ing in the Michigan
hockey team's locker room,
the place remained silent.
In the corner of the room,
senior forward Ben Winnett
sat with his face in his hands,
tears streaming down his face.
Senior goalie Shawn Hunwick
wvalked over and rubbed Win-

nett's head
to console
him. It'
didn't work.
sobs rever-
through the MICHAEL
locker room. FLOREK
"All I can
think about
is the game-winning goal,"

Winnett said moments earlier.
The season came down to
the senior and member of the
All-Tournament team losing
his man during overtime of
the national title game.
This team, the one that tied
Mercyhurst in its first game,
couldn't be put down in regu-
lation by the best team in the
country. For most of the year,
it couldn't win on Friday night

and got swept by Miami, one
of the two legitimate national-
title contenders it played in
the regular season.
Yet, Michigan coach Red
Berenson was the only one
on the bench who could move
after the goal that ended the
Wolverines' season. As players
sat with their heads bowed,
Berenson came out togreet

U' researchers develop two
potential cancer treatments

Drug, compounds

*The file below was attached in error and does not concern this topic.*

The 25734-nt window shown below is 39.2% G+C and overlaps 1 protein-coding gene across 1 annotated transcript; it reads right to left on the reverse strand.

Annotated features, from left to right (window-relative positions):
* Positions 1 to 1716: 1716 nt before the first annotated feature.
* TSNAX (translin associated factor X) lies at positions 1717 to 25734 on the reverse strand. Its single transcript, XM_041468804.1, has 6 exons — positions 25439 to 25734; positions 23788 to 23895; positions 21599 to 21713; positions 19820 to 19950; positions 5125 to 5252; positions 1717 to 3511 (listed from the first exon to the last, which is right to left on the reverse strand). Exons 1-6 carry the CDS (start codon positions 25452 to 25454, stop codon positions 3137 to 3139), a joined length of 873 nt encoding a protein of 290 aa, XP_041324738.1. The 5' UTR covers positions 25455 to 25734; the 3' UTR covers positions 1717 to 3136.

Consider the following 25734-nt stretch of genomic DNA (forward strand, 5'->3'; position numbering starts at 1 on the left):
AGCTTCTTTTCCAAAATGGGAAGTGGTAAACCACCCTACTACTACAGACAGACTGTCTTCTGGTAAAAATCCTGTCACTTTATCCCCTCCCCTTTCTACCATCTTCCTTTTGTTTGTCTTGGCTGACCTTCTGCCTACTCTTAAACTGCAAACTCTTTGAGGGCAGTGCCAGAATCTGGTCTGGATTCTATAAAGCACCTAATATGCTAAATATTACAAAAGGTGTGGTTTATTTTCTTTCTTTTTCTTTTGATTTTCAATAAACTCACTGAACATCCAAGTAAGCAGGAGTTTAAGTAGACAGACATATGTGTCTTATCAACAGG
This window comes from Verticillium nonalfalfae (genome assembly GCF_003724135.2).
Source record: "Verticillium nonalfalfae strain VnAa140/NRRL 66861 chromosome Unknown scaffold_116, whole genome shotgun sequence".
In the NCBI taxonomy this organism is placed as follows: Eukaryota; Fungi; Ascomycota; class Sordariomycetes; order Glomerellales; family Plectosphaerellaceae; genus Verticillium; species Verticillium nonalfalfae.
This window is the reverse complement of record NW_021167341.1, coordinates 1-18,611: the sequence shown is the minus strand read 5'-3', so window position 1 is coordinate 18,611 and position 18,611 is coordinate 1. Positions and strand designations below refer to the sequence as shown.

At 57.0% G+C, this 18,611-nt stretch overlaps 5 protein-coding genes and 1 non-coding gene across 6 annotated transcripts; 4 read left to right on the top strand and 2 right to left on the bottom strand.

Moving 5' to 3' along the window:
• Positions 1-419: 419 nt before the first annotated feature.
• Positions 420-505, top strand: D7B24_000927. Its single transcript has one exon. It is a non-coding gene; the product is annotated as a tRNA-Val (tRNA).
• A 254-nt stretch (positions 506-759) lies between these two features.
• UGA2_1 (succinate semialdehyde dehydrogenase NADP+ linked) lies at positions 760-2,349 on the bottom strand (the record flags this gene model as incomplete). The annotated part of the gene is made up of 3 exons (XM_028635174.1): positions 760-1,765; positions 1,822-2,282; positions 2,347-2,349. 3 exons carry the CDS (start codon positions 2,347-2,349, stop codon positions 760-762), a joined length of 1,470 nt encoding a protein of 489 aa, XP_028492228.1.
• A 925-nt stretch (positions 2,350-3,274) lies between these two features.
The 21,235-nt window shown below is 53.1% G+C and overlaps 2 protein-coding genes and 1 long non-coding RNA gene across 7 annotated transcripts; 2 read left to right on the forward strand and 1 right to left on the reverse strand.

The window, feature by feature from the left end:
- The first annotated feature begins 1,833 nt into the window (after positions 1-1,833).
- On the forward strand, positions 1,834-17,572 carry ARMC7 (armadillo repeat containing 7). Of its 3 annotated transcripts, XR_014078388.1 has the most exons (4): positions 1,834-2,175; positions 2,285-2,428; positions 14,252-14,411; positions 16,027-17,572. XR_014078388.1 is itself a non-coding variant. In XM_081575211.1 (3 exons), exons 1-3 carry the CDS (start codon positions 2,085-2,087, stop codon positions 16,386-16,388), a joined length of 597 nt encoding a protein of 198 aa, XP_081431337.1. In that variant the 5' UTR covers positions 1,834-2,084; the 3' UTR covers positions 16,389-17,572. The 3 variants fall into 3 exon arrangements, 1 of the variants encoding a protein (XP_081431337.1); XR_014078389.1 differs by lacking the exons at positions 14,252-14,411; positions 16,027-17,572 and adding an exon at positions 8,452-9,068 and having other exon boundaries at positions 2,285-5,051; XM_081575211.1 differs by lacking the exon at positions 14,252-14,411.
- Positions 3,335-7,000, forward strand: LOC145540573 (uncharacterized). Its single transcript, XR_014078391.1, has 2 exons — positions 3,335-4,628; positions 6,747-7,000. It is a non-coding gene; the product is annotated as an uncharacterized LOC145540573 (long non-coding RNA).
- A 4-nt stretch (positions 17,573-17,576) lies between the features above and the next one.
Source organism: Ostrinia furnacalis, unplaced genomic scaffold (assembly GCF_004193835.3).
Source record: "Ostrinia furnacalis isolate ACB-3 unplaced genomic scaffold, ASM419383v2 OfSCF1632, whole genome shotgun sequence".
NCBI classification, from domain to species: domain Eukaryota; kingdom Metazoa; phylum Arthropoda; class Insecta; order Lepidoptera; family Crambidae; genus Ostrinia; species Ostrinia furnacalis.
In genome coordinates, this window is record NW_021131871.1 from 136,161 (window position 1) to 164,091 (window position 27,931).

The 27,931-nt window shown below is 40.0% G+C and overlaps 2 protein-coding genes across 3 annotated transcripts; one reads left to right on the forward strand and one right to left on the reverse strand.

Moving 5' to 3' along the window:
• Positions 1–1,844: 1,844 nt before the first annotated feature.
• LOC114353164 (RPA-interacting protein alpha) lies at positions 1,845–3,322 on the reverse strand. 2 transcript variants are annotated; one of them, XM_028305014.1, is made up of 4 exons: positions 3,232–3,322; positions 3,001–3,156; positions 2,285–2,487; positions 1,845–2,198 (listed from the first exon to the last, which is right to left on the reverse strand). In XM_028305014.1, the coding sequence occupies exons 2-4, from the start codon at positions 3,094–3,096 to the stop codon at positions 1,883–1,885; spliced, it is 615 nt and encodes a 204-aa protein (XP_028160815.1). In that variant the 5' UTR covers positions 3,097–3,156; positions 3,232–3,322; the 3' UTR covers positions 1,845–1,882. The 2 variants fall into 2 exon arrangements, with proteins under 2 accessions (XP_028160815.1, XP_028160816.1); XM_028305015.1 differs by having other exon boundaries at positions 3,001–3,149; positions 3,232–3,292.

could be effective
for treating several
types of cancer
Daily StaffReporter
In what is a significant step
forward in the field, University
researchers have uncovered two
potential ways to treat multiple

types of cancer.
Researchers at the Univer-
sity's Comprehensive Cancer
Center created a new drug that
has the potential to treat several
kinds of cancer and have also
developed new drug compounds
that have the capacity to shrink
multiple types of cancerous
The first drug is called AT-406
and works to inhibit proteins
that prevent normal cell death
in tumors by facilitating natural
decay of harmful tissue with-

out damaging the surrounding
healthy cells, Shaomeng Wang,
the lead author of the study
said. In animal trials, the drug
has proven to reverse the block-
ing of apoptosis, or the way in
which regular cells die, which
occurs when cancerous cells are
present. Though only treated on
animals thus far, the drug also
shows promise for treating can-
cer in humans, Wang said.
Wang, who is also the direc-
tor of the Cancer Drug Discovery

Students participate in the annual Relay for Life event at Palmer Field to raise money for the American Cancer Society
on April 9.
'U' Relay for Life raises
record amount of money



Socialist Equality Party members
talk politics at campus conference